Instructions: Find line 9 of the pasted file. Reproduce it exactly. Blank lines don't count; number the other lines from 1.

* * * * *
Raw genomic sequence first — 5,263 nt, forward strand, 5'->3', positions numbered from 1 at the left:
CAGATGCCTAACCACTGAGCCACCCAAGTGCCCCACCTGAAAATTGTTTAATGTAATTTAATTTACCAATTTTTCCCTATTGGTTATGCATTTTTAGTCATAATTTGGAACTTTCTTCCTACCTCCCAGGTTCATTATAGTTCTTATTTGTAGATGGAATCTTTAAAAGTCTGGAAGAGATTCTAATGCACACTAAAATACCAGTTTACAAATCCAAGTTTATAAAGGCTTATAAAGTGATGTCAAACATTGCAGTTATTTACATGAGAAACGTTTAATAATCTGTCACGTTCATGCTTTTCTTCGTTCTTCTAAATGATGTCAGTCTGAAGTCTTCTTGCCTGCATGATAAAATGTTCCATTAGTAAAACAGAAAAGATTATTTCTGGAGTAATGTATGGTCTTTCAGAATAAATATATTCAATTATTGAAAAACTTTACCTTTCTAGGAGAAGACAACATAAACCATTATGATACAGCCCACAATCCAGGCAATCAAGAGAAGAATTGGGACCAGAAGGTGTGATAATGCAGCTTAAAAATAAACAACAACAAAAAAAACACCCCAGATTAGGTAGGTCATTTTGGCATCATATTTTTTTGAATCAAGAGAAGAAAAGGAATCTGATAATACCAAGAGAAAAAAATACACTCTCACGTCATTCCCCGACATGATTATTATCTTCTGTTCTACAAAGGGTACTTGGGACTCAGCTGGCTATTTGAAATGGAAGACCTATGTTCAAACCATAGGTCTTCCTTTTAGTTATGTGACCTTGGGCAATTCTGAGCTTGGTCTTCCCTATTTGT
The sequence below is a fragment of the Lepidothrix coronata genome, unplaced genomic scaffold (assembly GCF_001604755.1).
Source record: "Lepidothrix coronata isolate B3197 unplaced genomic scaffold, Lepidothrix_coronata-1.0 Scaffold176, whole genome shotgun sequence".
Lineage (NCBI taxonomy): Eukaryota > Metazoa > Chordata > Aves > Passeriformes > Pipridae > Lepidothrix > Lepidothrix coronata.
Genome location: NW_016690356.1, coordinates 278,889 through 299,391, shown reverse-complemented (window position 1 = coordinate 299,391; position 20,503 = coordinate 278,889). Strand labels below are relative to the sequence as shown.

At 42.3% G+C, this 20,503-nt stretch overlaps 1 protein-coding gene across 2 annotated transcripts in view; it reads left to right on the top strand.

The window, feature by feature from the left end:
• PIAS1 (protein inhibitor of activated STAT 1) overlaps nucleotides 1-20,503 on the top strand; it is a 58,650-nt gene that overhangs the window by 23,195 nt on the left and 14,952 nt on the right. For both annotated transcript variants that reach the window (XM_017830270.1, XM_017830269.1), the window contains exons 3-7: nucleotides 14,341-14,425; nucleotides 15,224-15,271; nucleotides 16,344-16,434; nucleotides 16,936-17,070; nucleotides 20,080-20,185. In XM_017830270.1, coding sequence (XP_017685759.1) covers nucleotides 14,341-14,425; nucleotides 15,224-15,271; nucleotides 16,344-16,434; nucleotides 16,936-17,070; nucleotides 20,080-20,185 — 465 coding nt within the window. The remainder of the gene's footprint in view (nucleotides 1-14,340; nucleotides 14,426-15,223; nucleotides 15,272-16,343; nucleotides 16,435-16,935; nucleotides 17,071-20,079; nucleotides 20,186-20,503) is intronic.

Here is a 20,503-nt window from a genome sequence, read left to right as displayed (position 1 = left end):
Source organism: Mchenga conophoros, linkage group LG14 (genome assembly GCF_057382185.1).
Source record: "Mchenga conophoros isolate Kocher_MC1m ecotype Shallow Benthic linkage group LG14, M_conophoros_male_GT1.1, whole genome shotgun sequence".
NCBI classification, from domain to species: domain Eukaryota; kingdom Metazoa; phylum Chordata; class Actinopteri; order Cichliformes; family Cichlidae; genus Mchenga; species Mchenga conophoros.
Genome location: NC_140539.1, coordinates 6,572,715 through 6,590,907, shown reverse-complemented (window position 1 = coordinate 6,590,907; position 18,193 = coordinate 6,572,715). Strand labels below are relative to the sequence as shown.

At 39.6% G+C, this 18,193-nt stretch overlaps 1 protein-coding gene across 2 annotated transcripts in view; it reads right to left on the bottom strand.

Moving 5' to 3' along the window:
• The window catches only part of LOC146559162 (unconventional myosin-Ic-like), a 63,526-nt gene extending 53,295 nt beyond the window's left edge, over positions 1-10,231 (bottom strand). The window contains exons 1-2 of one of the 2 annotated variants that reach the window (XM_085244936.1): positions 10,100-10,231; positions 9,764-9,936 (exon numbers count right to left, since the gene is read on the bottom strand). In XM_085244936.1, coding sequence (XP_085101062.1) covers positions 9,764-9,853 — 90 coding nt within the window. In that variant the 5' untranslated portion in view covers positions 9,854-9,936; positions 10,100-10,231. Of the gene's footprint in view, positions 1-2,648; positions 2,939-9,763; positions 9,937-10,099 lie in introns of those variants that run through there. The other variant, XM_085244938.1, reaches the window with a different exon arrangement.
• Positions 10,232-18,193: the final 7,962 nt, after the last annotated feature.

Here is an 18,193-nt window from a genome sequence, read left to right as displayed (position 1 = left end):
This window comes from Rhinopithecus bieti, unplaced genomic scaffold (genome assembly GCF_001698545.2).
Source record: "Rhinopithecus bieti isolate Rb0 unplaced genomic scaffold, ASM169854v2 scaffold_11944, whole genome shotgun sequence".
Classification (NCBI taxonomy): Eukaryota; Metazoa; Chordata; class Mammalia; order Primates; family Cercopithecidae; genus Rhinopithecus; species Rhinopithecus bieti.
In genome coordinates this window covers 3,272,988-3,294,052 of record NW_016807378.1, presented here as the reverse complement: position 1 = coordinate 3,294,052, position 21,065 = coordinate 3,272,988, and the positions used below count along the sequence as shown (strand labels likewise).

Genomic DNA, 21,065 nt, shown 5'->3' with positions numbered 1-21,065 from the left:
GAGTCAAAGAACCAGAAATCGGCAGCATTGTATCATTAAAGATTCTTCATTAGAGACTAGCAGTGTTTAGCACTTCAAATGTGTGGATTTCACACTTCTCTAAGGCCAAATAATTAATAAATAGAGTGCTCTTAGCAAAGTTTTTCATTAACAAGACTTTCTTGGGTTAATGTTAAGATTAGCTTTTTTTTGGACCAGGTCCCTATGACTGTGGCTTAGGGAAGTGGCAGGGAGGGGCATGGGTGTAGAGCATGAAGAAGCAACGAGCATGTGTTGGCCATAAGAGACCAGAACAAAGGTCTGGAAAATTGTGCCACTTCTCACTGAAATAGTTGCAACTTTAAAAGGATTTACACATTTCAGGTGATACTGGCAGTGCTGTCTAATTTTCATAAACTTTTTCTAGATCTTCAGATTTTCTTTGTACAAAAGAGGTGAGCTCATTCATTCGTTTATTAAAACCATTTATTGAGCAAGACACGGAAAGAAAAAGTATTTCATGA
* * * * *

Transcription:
• PIAS1 (protein inhibitor of activated STAT 1) overlaps nucleotides 1-20,503 on the top strand; it is a 58,650-nt gene that overhangs the window by 23,195 nt on the left and 14,952 nt on the right. For both annotated transcript variants that reach the window (XM_017830270.1, XM_017830269.1), the window contains exons 3-7: nucleotides 14,341-14,425; nucleotides 15,224-15,271; nucleotides 16,344-16,434; nucleotides 16,936-17,070; nucleotides 20,080-20,185. In XM_017830270.1, coding sequence (XP_017685759.1) covers nucleotides 14,341-14,425; nucleotides 15,224-15,271; nucleotides 16,344-16,434; nucleotides 16,936-17,070; nucleotides 20,080-20,185 — 465 coding nt within the window. The remainder of the gene's footprint in view (nucleotides 1-14,340; nucleotides 14,426-15,223; nucleotides 15,272-16,343; nucleotides 16,435-16,935; nucleotides 17,071-20,079; nucleotides 20,186-20,503) is intronic.